Neglectful Excuses

Posted: October 7, 2013 by ajbrown in Uncategorized

Sometimes I’m neglectful. 

 No, not of my children or my wife or my job.  Those things get my attention before anything else does. 

 I’m often neglectful of the things that I want—not need.  I will earn money from the sell of a story and turn around and spend it on something for my children or something the house needs, but rarely on something I want.  I will go without something so my kids can have.  I feel my kids’ wants and needs are more important than my own.  I feel my wife’s wants and needs are more important as well.

 That’s not a bad thing and that’s just one reason I neglect the things I want.

 The second reason is I don’t feel worthy, and no, not in that Wayne’s World sort of way, but in a ‘do I really deserve this’ way.  Let me see if I can explain this in a way that might make sense:

 Failing is easy for me.  I’ve noticed more and more over the last year I have failed at a lot of things because, well, quite frankly, I’ve always felt that’s what I’m supposed to do.  I’m not going to get into the whys of that, but it’s something that I’ve dealt with my entire life.  Feeling like I’m supposed to fail, like I’m expected to fail drove me in some aspects of life.  In others, like where my desires come into play, it has done just the opposite.  It has caused me to think that I am trying my best, but in reality, I am doing just enough to fool myself, just enough to fail. 

 So, when your subliminal mindset is you are supposed to fail, what are you going to do?

 Fail.

 Do you know what makes this terribly sad?

 I’ve known this my entire life, but I didn’t realize this until earlier this year—a couple months ago, to be almost, but not entirely, exact. 

 Let’s see, so far we have I am neglectful because I want my children’s wants to be fulfilled be for my own, and because I expect to fail, therefore, I only try so hard, guaranteeing I would do just that.

 There is a third reason.

 Fear.

 I think I’ve always been afraid to succeed.  Yeah, crazy, right?  There are many people out there who feel the same way.  We make excuses, all the while feeling like we are doing everything we can to succeed. 

To quote Ebenezer Scrooge:  “Bah Humbug.”

 One of my bosses at work has a saying (one I have used with his permission in one of my stories):

 “FEAR is False Evidence Appearing Real.”

 What is it you are afraid of?  Why are you afraid of it?  Is the evidence you have that causes you to be afraid based on something tangible, on a concrete reason?  Or is it all in your head?

 I can say my expectancy to fail helped cause a fear of success.  That’s just another excuse, though, isn’t it?

 Why be afraid of being successful?  Seriously?  Can someone give me a good, solid reason why anyone should be afraid to succeed?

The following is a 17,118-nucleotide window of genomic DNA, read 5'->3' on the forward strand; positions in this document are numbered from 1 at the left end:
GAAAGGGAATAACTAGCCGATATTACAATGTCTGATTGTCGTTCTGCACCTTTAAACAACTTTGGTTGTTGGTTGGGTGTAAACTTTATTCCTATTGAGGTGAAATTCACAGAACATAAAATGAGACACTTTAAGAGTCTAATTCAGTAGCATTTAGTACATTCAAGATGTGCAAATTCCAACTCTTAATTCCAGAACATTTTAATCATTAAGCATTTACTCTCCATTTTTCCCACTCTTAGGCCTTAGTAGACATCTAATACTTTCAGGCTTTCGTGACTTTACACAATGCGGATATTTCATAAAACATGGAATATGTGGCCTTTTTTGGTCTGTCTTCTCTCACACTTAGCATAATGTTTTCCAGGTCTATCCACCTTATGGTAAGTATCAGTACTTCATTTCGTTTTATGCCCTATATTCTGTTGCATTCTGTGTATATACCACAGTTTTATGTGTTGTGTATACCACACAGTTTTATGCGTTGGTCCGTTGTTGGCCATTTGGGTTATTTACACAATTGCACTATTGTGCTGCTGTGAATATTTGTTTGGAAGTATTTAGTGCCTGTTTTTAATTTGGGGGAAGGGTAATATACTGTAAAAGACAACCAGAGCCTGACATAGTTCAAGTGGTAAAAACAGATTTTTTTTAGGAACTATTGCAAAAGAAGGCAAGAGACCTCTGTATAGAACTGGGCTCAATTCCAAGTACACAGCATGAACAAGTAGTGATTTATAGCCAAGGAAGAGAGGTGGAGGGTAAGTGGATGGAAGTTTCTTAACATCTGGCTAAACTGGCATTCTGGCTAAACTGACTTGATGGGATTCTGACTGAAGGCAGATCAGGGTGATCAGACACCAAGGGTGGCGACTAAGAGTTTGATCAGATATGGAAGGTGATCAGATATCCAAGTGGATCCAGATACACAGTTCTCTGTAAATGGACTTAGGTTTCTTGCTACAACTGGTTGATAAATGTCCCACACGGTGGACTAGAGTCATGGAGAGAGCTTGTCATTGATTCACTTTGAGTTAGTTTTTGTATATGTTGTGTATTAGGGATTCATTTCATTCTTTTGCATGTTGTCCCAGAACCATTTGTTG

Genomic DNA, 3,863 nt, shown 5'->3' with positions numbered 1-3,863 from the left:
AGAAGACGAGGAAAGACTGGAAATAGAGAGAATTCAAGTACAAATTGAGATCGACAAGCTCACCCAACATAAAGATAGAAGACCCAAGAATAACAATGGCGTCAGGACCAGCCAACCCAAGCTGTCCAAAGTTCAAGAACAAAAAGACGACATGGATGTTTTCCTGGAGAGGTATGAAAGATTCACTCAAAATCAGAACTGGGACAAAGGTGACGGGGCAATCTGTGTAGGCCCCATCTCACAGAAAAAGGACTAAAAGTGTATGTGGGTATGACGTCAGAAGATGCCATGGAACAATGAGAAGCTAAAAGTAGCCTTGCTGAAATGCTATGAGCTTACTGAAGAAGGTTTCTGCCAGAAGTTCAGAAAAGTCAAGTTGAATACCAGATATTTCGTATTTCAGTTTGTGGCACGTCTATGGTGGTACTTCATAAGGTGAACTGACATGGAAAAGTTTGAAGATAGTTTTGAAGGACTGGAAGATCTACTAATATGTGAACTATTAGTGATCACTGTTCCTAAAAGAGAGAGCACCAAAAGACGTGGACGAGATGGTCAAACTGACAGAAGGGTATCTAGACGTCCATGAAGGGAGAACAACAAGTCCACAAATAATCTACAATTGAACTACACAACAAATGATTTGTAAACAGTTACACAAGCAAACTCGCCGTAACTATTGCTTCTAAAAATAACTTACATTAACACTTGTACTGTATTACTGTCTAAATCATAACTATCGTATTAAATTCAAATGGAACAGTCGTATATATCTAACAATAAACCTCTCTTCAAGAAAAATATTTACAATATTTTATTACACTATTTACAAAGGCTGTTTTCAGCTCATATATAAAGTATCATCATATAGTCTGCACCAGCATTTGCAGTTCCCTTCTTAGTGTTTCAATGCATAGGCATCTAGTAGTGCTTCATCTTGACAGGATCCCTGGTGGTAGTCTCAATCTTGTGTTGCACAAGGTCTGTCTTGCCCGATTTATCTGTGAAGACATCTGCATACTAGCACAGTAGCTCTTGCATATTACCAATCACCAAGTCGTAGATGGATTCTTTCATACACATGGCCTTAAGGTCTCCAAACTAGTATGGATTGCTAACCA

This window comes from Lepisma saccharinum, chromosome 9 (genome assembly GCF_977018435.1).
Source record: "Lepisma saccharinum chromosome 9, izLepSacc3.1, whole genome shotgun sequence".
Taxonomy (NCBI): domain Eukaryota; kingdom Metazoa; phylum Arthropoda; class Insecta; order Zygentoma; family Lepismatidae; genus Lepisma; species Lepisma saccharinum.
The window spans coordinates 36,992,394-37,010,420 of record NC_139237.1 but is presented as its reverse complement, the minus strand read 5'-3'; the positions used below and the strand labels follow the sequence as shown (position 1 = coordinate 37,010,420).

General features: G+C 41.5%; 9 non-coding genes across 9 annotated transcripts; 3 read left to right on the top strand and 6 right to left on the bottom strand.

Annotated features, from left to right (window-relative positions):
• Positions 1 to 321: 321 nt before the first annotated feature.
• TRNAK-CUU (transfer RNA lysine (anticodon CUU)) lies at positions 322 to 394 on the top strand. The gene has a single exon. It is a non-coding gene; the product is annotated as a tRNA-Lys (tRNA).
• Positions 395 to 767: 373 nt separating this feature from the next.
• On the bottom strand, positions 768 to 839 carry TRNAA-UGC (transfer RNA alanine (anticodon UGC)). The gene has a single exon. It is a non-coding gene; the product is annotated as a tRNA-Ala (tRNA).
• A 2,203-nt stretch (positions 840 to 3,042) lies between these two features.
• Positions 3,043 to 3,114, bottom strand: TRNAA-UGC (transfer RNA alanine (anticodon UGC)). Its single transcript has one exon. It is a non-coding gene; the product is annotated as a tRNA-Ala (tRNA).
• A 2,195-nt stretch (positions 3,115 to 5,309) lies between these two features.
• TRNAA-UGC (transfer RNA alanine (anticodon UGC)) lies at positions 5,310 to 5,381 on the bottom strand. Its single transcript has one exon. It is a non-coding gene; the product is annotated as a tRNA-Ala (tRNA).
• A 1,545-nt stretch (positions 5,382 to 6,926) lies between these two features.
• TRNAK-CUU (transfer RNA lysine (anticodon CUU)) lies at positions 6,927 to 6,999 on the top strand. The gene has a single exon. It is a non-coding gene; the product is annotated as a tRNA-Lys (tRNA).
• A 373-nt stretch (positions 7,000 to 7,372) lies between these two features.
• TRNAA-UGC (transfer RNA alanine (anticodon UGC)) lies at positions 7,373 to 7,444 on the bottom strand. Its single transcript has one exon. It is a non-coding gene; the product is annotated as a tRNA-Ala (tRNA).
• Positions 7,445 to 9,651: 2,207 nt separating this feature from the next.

I always thought part of my problem was a fear, but not of success, but of failure.  I don’t feel that way any longer.  I’ve failed at too many things to be still be afraid.

 Stick with me a while longer.  I’ll explain a little more about the things I have neglected most in a moment.

 There is one more thing, and I think it is one of the biggest contributors to why I neglect certain things. 

 Confidence.  It takes a beating.  It takes a serious beating.

 I believe in myself.  I believe in my abilities.  I am a good writer.  If you don’t believe me, pick up one of my books and read it.  You’ll like it.  Where I lack the most confidence isn’t in my abilities, it’s in how others see those abilities.

 You see, confidence is a tricky thing.  All it takes is something negative or a series of negatives to throw you off, to make you question yourself.  And, if there is one thing about me that has always been susceptible it is my confidence, especially when it comes to my writing.

 Let me say this:  I have never been a person who cares about what others think of me.  If you like me, great.  If you don’t, your loss.  That has always been my philosophy.  I can’t think that way when it comes to writing. 

Why?

 It’s simple.  If you like me, then great.  If you don’t, then I’m not going to sell any books or have many publications for that matter.  I have to be concerned of what editors and publishers and other writers think of me, as well as what the readers think of my work. 

 In this respect, it’s hard not to take rejections personally, though they are not intended to be taken that way. 

 If you are a writer and you are reading this, here is some advice from Uncle A.J.:  Never EVER EVER EVER take a rejection personally.  Just because a story is rejected doesn’t mean you can’t write.  It just means that particular story was not a good fit for that particular publication.  The story might need some work, but suck it up and find out what’s wrong with the piece and fix it. 

 Okay, now that I have established four issues I have, I move on to the neglecting that I tend to do.